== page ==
New Mexico fire haze reaches Prescott area as city sets heat record

New Mexico fire haze reaches Prescott area as city sets heat record 

01 June 2012

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USA — A thick, white haze over northern Arizona Friday was coming from the huge Whitewater Baldy Complex Fire in western New Mexico, the National Weather Service said.

The haze should start clearing up this weekend as westerlies strengthen, said meteorologist Chris Outler at the Weather Service office in Flagstaff.

Even though winds were coming out of the southwest Friday, a high-pressure system over the Four Corners picked up the Whitewater Baldy Complex smoke and pushed it counterclockwise through southeastern Arizona and then up to northern Arizona, Outler said.

Friday also set a record high temperature of 96 degrees at the Sundog measuring site on the northeast side of Prescott, Outler said. The previous record for June 1 was 94 degrees in 2002. City records date back to 1898.

Temperatures should be cooling down into the 80s in the coming days, Outler said.

Tony Sciacca’s Type I national incident management team is heading up the battle against the 217,998-acre Whitewater Baldy Complex on the Gila National Forest. It’s the largest wildfire in New Mexico’s history and only five percent contained.

Sciacca is the coordinator of the Arizona Wildfire and Incident Management Academy in Prescott, after retiring in 2007 from his job as the fire management officer on the Prescott National Forest’s Bradshaw Ranger District. He served three decades on the Prescott.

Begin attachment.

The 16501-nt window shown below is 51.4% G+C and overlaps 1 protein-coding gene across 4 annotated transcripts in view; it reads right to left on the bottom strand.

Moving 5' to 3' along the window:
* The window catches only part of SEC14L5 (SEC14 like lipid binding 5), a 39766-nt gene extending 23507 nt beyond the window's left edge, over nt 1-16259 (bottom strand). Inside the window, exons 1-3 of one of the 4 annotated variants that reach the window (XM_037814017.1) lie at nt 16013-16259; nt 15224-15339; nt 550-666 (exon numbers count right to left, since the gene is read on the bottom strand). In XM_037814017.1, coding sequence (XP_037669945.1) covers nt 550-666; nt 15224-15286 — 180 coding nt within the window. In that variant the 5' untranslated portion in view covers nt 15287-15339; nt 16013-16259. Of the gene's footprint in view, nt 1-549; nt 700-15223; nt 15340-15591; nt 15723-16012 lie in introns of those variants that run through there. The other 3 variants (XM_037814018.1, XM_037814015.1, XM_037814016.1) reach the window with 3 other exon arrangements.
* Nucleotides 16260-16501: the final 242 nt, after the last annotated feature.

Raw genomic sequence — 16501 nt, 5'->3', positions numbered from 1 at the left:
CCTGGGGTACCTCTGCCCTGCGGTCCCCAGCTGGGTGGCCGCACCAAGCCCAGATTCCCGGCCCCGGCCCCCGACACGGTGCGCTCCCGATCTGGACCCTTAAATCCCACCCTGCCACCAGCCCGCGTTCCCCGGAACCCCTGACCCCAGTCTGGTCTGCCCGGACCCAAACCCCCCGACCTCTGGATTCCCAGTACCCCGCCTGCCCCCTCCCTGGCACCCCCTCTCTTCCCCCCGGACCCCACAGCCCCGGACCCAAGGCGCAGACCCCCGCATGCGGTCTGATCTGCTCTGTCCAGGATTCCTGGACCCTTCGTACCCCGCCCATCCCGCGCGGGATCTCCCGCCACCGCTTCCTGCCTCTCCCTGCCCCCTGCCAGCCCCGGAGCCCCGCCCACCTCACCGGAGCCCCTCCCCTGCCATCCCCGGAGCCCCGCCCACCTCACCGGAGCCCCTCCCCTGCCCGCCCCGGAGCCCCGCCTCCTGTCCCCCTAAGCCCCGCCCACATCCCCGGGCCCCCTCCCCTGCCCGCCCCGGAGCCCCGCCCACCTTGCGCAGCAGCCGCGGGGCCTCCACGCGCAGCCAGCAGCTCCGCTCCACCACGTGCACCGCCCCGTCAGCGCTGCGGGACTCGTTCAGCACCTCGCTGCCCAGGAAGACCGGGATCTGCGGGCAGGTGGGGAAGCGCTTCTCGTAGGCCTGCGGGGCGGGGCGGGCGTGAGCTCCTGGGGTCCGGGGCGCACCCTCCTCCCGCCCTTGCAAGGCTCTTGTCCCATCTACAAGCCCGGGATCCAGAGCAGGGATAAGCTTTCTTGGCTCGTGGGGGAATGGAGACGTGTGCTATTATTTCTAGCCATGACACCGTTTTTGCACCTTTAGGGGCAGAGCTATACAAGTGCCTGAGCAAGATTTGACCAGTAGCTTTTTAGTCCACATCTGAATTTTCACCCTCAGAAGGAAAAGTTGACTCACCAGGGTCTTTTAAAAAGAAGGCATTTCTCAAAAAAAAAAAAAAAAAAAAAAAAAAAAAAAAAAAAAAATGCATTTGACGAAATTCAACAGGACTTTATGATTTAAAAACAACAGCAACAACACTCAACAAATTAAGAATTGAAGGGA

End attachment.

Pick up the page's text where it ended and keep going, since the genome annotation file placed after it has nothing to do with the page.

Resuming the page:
For the first time during the wildfire’s duration, fire officials didn’t issue an update Friday on the Gladiator Fire south of Prescott near Crown King. Prescott National Forest officials plan to issue the next update on Monday.

The last update on Thursday listed the Gladiator Fire at 16,240 acres and 70 percent contained.

The fire started May 13 at a home about a mile north of the main street of Crown King, a tiny historic mining community located about 20 miles south of Prescott. The community was evacuated and six structures burned, including five homes.

Prescott National Forest officials closed the southern portion of the Bradshaw Ranger District because of firefighting activities. A map of the closure area is available on the forest’s website at

Crown King was opened to the public Monday after residents returned, but the national forest surrounding it remains closed to everyone. The only current way to get to Crown King is via the county road from Cleator.

Fire-use restrictions are in effect throughout Yavapai County on public and private lands.

Fireworks always are illegal on public lands, and currently they are prohibited everywhere in the county too.

For details about local and regional fire restrictions, go online to and People also can call 877-864-6985 for information on fire restrictions on state and federal lands in Arizona.

The forecast for Prescott calls for a slight cooling through next week but no rain is in sight. Critical fire weather conditions could pop up with increasing winds.

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